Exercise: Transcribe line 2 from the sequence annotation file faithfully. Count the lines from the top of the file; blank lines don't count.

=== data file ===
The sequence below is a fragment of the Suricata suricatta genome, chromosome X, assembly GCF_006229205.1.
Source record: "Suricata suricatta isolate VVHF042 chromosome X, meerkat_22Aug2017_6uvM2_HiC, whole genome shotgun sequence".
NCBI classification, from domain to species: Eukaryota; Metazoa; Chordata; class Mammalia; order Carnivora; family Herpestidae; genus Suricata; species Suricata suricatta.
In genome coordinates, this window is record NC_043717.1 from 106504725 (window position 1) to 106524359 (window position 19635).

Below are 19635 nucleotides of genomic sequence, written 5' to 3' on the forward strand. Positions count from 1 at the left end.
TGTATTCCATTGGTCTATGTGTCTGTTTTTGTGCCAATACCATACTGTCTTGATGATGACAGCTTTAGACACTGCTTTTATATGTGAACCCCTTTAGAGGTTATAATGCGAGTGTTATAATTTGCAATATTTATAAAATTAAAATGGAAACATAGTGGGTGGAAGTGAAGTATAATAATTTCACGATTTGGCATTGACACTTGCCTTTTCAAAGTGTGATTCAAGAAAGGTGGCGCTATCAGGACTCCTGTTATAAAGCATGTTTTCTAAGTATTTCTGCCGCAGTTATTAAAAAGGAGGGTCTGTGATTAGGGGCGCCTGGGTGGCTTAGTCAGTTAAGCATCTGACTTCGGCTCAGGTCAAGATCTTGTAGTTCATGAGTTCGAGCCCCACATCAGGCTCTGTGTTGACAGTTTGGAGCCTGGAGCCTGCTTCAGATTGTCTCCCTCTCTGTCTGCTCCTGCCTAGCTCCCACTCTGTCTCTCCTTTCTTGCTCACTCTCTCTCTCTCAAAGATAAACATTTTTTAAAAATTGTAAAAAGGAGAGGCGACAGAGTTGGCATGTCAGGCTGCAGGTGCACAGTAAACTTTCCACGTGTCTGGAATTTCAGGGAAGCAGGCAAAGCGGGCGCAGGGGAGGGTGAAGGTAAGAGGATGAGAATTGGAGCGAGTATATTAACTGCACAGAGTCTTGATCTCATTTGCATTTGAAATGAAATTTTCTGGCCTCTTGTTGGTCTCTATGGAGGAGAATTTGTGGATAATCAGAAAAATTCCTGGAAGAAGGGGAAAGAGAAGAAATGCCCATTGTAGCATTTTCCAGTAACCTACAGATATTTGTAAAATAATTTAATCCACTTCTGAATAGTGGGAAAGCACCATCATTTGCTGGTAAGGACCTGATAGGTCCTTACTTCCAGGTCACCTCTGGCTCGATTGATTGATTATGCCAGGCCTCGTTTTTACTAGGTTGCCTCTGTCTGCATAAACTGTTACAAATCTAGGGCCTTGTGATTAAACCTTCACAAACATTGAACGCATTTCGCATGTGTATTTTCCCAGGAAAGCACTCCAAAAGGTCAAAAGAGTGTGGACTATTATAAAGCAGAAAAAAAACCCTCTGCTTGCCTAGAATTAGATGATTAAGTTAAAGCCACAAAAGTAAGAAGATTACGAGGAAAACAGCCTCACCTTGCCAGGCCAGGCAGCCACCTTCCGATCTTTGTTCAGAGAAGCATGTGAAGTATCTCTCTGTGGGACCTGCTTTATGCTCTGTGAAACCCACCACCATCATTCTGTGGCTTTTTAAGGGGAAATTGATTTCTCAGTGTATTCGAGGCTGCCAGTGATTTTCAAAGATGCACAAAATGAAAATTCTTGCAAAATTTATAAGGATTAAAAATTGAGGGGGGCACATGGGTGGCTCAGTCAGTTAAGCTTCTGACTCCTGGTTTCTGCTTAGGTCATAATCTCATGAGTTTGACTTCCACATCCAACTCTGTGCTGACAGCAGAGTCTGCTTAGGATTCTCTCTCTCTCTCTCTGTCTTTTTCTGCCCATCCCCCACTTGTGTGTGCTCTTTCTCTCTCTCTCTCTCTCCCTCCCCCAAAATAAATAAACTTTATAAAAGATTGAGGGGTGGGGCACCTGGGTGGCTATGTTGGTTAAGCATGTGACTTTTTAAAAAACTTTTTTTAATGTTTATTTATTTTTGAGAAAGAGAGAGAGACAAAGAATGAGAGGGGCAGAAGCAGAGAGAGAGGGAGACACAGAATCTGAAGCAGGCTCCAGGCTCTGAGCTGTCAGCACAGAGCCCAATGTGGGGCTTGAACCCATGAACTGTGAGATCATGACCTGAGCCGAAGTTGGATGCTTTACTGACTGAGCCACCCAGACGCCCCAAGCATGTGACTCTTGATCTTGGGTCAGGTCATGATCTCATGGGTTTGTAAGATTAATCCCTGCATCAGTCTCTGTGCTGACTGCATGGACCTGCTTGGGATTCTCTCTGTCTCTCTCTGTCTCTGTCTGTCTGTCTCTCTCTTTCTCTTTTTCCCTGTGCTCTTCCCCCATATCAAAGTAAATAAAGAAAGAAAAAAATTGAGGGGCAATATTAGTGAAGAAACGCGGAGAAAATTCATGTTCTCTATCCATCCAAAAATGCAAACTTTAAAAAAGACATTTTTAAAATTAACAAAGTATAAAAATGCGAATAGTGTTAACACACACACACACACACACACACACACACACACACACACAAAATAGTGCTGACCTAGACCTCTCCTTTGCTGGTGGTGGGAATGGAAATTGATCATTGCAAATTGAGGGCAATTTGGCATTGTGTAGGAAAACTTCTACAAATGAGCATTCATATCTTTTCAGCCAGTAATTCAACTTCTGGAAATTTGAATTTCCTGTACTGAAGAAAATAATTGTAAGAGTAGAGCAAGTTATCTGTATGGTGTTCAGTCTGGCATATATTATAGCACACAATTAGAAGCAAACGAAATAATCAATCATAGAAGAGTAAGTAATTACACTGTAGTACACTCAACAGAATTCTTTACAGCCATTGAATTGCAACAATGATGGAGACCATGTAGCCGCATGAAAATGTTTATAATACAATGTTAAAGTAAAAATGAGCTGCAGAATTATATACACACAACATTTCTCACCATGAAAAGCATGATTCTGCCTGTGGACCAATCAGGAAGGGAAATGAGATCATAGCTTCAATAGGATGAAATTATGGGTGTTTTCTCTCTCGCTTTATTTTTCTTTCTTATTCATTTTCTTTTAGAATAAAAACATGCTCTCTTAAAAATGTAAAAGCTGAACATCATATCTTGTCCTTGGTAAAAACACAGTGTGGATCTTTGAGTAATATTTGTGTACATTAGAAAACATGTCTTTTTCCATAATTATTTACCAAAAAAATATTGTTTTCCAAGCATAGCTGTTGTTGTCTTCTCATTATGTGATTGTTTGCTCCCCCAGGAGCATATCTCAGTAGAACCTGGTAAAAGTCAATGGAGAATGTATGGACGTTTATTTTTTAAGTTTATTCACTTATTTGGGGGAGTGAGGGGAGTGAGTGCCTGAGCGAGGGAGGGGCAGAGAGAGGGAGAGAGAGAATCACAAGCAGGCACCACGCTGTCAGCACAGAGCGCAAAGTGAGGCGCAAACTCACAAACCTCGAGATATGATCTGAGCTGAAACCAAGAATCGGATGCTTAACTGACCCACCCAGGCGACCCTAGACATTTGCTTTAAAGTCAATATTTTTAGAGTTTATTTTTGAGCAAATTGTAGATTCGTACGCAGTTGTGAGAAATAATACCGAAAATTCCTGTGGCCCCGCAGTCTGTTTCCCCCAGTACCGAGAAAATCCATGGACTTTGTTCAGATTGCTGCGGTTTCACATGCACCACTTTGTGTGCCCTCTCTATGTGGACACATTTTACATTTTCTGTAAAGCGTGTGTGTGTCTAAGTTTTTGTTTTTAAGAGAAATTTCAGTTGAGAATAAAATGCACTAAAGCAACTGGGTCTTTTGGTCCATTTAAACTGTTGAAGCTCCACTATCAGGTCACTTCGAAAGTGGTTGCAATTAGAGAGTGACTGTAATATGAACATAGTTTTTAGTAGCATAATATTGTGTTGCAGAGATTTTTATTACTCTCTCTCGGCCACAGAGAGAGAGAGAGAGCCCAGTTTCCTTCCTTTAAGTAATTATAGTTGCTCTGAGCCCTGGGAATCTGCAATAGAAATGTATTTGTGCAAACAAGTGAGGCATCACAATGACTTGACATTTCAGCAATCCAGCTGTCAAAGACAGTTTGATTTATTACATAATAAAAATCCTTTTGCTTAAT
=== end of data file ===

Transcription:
Source record: "Suricata suricatta isolate VVHF042 chromosome X, meerkat_22Aug2017_6uvM2_HiC, whole genome shotgun sequence".